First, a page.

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Oregon steps back from new computer vendor for Employment Department

Barely three weeks after a public announcement, Oregon has revoked its notice for the selection of a vendor for a long-awaited upgraded computer system for the Employment Department.

Acting Director David Gerstenfeld said Wednesday that a protest filed by a competing vendor compelled the Department of Administrative Services — the budget and management agency for state government — to revoke the notice issued Aug. 22. The notice said the state would enter into contract negotiations with FAST Enterprises of Centennial, Colorado, for development of the system.

The notice was announced by the Employment Department Sept. 11.

Gerstenfeld could not say how long the required additional evaluation would take. Since the Cover Oregon website fiasco in 2014, DAS and lawmakers have taken new steps to review the selection of vendors and implementation of major computer projects by state agencies. That process includes an evaluation by an independent source.

“There are limits on what I can share,” Gerstenfeld told reporters on a weekly conference call. “Our main focus is making sure that we get the absolutely best solution for Oregonians and that we have the right information for that.”

FAST Enterprises was the vendor for two major Oregon projects in the past decade.

One is the GenTax system for the Department of Revenue, which was rolled out between 2013 and 2017 to replace a system that dated back to the 1980s. The other was a new system for Oregon Driver and Motor Vehicle (DMV) Services, which just completed its three-year rollout of its Service Transformation Project this year. It enables DMV to comply with the requirements of the federal Real ID Act of 2005 to make driver licenses more secure.

FAST Enterprises also has done work for Portland city government.

“Any project of this magnitude has risks, even when it’s not being done in the midst of a pandemic,” Gerstenfeld said. But according to the third-party evaluator, he added, “We are on an improving trend of how we are handling the project.”

At a Sept. 22 hearing of the Senate Labor and Business Committee, Gerstenfeld said he would look into the problems FAST Enterprises encountered when it installed a new system in Michigan, where the system generated false findings of fraud in 2017. He responded to a question raised by Sen. Mark Hass, D-Beaverton.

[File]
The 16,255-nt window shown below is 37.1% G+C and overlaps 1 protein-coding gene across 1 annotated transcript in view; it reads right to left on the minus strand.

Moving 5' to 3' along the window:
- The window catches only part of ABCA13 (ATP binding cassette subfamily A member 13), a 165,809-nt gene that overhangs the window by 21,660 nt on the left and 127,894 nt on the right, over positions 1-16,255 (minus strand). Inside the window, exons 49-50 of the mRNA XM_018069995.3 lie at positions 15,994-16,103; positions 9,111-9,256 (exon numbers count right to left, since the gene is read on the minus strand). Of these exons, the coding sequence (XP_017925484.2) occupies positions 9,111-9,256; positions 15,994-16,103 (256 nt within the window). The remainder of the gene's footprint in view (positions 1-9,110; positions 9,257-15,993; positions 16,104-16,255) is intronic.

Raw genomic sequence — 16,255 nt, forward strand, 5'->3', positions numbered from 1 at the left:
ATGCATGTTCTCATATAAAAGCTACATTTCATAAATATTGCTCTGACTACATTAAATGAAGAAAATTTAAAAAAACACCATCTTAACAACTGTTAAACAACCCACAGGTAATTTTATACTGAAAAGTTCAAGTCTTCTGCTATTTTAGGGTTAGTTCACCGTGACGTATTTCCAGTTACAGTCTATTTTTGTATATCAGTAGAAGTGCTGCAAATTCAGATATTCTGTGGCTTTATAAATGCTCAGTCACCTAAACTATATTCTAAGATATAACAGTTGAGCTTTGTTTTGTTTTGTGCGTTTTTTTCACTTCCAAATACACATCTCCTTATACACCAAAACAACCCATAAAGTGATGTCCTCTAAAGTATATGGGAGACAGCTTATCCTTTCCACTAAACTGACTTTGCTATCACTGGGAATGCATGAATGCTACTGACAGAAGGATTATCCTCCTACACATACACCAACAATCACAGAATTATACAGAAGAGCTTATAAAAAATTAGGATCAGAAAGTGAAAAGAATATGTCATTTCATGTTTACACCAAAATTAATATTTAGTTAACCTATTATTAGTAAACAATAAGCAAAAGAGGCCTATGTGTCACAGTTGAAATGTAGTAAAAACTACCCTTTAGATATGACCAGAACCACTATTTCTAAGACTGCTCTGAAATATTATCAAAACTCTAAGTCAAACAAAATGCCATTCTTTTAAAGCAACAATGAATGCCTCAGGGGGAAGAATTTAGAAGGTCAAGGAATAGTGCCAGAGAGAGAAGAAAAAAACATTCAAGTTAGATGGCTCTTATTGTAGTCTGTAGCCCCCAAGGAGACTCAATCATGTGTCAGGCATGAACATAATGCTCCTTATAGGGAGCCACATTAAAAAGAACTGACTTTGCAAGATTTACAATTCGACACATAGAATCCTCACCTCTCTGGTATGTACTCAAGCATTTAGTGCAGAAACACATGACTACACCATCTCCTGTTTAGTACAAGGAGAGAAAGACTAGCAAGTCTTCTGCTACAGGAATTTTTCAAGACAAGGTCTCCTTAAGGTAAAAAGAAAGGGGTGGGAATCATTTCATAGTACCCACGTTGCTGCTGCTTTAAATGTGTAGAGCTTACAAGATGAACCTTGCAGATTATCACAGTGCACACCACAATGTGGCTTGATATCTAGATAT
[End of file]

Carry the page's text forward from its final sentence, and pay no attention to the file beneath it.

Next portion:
Gerstenfeld held a different job within the agency before Gov. Kate Brown named him acting director May 31, after she requested and received the resignation of Kay Erickson after a mounting backlog of unprocessed benefit claims. She was the third director of the agency to be fired or retire under pressure since 2013. Computer software and security failures, some of them attributable to the age of the agency’s system, played a role in the earlier departures.

Gerstenfeld was with the agency, but not its director, when Oregon received $85.6 million from the federal government in 2009 for modernization of a mainframe computer system that goes back to 1993. The system relies on a computer language that originated in 1959.

The money has not been spent.

Gerstenfeld said modernization will enable the agency staff to automate many functions that are done manually now.

“For the long-term ability to support Oregonians through future recessions and other unseen disasters, we know that modernizing our systems and doing it in the best way possible is critical,” he said Wednesday. “It is something that we recognize the importance and urgency of. “We are moving forward as quickly as we can, but making sure that we are getting the best solution so that we can provide benefits to Oregonians as quickly and reliably, and in the way they expect to receive benefits in the future.”